Monday, June 23, 2008

The Cliffhanger

© Sarah Collins Honenberger 2008 all rights reserved

The lights flicker. A floorboard in the hallway groans. The woman in bed reaches into the bedside table. A mere 22 words and the reader has to turn the page to find out what happens next. How do you guarantee that your readers will turn the pages in your novel?

Writing something fresh entices a reader on the most basic level. A situation they haven’t read about before from a perspective that hasn’t been explored by hundreds of other authors. But the tension that keeps a reader hooked after five chapters or ten is something else altogether. Agents and editors call it NARRATIVE TENSION, and they reject nine out of ten books because it’s missing.

For me, it’s the hardest thing about writing. As the author I’m fascinated with my characters and their dilemmas. I created them after all; they’re like my children. But readers have no such predisposition to love what an author loves.

Luckily you don’t have to reinvent the wheel. There are techniques to create page-turning fiction. Some are simple and some take lots of practice. Here are a few of the ways that work for other authors. From easy to harder:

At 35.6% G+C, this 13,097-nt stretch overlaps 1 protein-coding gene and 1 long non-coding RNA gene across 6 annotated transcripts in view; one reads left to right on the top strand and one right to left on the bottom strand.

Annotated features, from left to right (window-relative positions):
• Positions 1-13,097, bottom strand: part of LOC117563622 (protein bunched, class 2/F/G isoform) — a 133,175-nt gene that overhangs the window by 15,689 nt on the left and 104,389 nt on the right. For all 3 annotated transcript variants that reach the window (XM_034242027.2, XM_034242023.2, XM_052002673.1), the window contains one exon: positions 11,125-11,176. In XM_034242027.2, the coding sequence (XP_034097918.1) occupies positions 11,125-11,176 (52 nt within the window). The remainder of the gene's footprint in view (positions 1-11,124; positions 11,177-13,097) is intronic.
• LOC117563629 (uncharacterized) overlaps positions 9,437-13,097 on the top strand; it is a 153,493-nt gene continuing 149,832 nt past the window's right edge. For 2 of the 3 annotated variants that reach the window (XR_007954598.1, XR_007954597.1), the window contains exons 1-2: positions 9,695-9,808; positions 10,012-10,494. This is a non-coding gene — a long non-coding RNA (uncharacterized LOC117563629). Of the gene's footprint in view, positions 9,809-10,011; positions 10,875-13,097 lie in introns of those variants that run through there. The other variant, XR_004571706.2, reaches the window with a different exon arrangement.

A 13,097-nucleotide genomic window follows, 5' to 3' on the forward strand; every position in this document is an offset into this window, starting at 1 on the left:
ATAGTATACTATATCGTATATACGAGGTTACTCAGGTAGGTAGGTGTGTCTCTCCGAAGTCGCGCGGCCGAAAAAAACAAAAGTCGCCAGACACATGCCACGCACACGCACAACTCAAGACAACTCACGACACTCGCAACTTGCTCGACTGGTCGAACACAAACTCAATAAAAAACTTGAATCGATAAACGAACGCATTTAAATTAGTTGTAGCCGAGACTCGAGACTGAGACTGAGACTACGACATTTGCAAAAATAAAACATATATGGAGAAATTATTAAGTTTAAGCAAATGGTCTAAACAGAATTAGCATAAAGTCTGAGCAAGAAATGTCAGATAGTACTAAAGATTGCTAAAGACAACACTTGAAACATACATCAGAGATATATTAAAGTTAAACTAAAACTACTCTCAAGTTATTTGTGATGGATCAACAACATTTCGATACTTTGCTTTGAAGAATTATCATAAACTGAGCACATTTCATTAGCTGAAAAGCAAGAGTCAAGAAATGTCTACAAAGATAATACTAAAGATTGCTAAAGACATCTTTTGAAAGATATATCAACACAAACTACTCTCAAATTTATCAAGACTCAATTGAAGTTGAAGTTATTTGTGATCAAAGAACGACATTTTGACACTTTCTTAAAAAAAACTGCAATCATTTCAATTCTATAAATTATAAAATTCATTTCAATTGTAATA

Never start your chapters where the last chapter left off. Leave your character hanging from the cliff, and move to a different character in a different place. The reader follows you, but in the back of their mind, they’re wondering how this is going to bring them back to the man hanging over the roiling river.

Each character needs an issue or dilemma (or more than one). So that each decision he or she makes has a ripple effect on the other characters. If Mary decides to have the baby, Joe has to admit to his wife, he’s been having an affair. Your chapter is all about Mary, but your reader is madly reading to find out what Joe does when he learns Mary’s decision.

Unexpected actions create mounting obstacles. Bruce Willis in his DieHard series is the king. No sooner does he chase the bad guy up the tunnel in a stolen truck, then the tunnel starts to flood and he has to get out. Ian MacEwan in Atonement makes his protagonist envious and when she fabricates a tale out of envy, it has unexpected consequences. Her life changes, but so do the lives of everyone else in the story. Some writers use the ‘what if’ theory of writing here. They consider possible what ifs before they choose what will make the risk greater for their protagonist.

Careful here, because if you’re over the top with too many bad things happening to one person, a reader can turn away. Too incredible or too dark are the comments from agents who reject those manuscripts.

Another hint: Every decision has to have an up and a down side, so the reader has no idea which way it’ll turn out. This counterbalancing of forces—the cost of winning one thing is to lose another—is the stuff that makes a reader hang tough. They can’t predict and the only way to find out is to turn the page. John finds a letter hidden in his father’s desk. But it may tell him he’s not really his father’s son after all. Does he read it?